To get this back on topic somewhat, perhaps a history refresher course is in order, if I may be so condescending. Of course I may, it's me. Let's just cover the Molossian thing first... The word stands for mountain-sized greatness of a mountain dweller, be it hunting, fighting or knitting sweaters, whatever - it's rustically grand. Molossians were people and molossian dogs were their pooches. Molosser should trigger thought of "mountain" immediately, that's why I nitpicked about the FCI definitions and common usage deviations, equating giant Pugs with "molossian" dogs etc. The reason why I've gotten the reputation as a pusher of mountain mastiff malarkey is because that's what a molossos is - a hillbilly giant. Man or beast. The dogs under the name were mountain dogs of the mountain people. I wasn't pushing LGDs, I was pushing [u]molossers[/u]. Here's the skinny:
Molossus was Achilles' grandson, right? So this Molossus fella steals Cerberus, the big black 3-headed helldragon, see? He was hiding the dog in a cave so Hercules wouldn't find him, as it was Hercules who had kidnapped the dog from Hades initially for some very important reason, surely. Anymyth, our boy Molossus manages to get a litter out of Cerberus and a sheepdog bitch, using the puppies as the foundation for the original Molossus' dog. So, a dude named Molossus had a dog.
Molossia? Founded by descendants of our friend Molossus, the original stud-stealing bandogger. Molossia existed and now it doesn't. Hasn't been a thing in quite some time. There's something it has been at any point in history. A mountainous area full of roughnecks and big scary dogs. They had something special in 'em and that's all there is to it, really. Whether it was Cerberus blood or some Sylvan fantasy or whatever isn't even important. They had dogs which were desired by others, simple as that. People are too stuck on the "they" part, since everyone would like to be descended from something whose contribution to history can be claimed ownership over, but the "they" is whoever lived in the region and not any silly "relevant" nation. The only reliable "they" in the story are the Romans and THEY sure as sh*t wanted them some Molossian dogs.
And it's not like Molossians were the only ones with good dogs during their glory days. What we call "ancient Greece" was chock full of all kinds of "breeds" and tribes of "dogmen", many of which left better documentation in their wake than any pre-Roman molosser thing. All of those other families could've potentially been even more interesting to research in comparison, but then again, perhaps their "branding" wasn't strong enough. If it made such a lasting impression on the Romans, the molossian thing must've been the bomb.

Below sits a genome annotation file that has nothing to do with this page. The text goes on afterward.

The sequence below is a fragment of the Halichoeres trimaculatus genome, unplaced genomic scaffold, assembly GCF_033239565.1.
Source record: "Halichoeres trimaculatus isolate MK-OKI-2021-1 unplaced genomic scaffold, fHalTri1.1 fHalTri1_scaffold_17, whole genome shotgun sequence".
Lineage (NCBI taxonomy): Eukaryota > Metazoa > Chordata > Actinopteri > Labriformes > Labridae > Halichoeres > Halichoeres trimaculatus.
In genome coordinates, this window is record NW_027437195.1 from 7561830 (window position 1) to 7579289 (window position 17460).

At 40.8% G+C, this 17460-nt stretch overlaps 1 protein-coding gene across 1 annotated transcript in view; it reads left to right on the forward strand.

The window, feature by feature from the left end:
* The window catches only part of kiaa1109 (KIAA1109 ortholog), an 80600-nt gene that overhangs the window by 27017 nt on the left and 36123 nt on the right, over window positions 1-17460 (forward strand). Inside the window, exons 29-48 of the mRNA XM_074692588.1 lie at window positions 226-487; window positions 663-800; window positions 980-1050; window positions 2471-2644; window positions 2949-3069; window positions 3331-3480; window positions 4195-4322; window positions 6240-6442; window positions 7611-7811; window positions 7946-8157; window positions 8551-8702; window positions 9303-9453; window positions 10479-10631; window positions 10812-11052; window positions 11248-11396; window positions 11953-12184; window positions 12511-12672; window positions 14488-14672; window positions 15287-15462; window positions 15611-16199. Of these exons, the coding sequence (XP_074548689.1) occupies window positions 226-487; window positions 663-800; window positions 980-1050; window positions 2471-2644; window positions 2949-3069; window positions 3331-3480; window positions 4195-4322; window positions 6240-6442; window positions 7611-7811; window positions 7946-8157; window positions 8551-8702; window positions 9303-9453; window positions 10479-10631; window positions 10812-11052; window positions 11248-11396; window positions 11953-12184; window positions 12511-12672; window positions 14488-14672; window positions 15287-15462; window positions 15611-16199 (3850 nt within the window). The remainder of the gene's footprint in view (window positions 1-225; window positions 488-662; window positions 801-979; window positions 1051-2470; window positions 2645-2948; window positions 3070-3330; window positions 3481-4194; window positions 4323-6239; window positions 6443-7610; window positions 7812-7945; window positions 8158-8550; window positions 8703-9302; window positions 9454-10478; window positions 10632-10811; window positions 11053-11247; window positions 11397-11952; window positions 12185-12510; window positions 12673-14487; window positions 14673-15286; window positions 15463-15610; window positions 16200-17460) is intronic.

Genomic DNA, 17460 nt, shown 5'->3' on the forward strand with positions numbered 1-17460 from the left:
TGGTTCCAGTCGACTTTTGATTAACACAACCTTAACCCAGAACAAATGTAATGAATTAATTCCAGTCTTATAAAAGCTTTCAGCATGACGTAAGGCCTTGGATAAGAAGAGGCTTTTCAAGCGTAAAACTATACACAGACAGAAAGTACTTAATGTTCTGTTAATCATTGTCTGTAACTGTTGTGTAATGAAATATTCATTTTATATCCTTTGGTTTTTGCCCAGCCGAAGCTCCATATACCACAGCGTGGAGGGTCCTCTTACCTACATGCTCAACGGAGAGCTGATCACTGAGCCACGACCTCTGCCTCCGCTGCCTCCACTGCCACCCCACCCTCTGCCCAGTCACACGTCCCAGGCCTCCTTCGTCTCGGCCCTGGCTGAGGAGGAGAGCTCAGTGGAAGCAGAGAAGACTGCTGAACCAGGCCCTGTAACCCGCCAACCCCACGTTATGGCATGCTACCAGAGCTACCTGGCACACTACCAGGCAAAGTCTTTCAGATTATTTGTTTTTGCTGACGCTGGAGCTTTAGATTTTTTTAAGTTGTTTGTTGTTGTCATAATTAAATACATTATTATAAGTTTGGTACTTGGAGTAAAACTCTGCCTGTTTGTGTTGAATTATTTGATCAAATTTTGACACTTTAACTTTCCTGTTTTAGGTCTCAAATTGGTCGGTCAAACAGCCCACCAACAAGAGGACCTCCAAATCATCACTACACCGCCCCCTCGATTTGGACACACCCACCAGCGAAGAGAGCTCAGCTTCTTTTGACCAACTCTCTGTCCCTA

What else? Oh yeah, this can never be repeated enough - Alexander didn't own any Molossian dogs. He dug the hounds from the east. The famous one, Pertio or something (I'm getting old), was a little Indian dog, never recorded as anything else. Apart from his mommy supposedly being descended from that same Cerberus-stealing dude, the Great's got zilch to do with Molossians, btw. Most of the nonsense of animal baiting dogs in his keep skips over the part about Alexander's rule being one which instituted animal protection laws and punished abusers of dogs. Everywhere he went. He never received any "albanian" dogs he used for killing elephants, either. Most of what's nowadays parroted about old Al was concocted in the last 3 centuries. Same goes for the Molosser.
The point is, Romans could've called them anything, but they specifically maintained their Molossian name. Not because they were some furry hound that existed just anywhere, but because they were from Molossia where their reputation had already been established and investigated by the Romans. So yes, the Romans brought a big gripping sheepdog from the mountains in southern Balkans to the "Boot" and perpetuated those Molossian genetics for much longer than the original Molossians existed on this planet. The Molossian dog was the foundation for the "molossoid" family, if you will, but other types of dogs were even more influential in those subsequent genetics.
P.S. Molossoid as a term has done more damage than good as it leads folks to confuse a geographical notion with a convoluted biological definition. And a great majority of "molossoid breeds" got nothing to do with Molossia or Molossian dogs. Unless it is to strictly distinguish mountain dogs and shepherd's mastiffs "in honour" of the Molossian dogs, it's a flustercluck of a barrier in learning.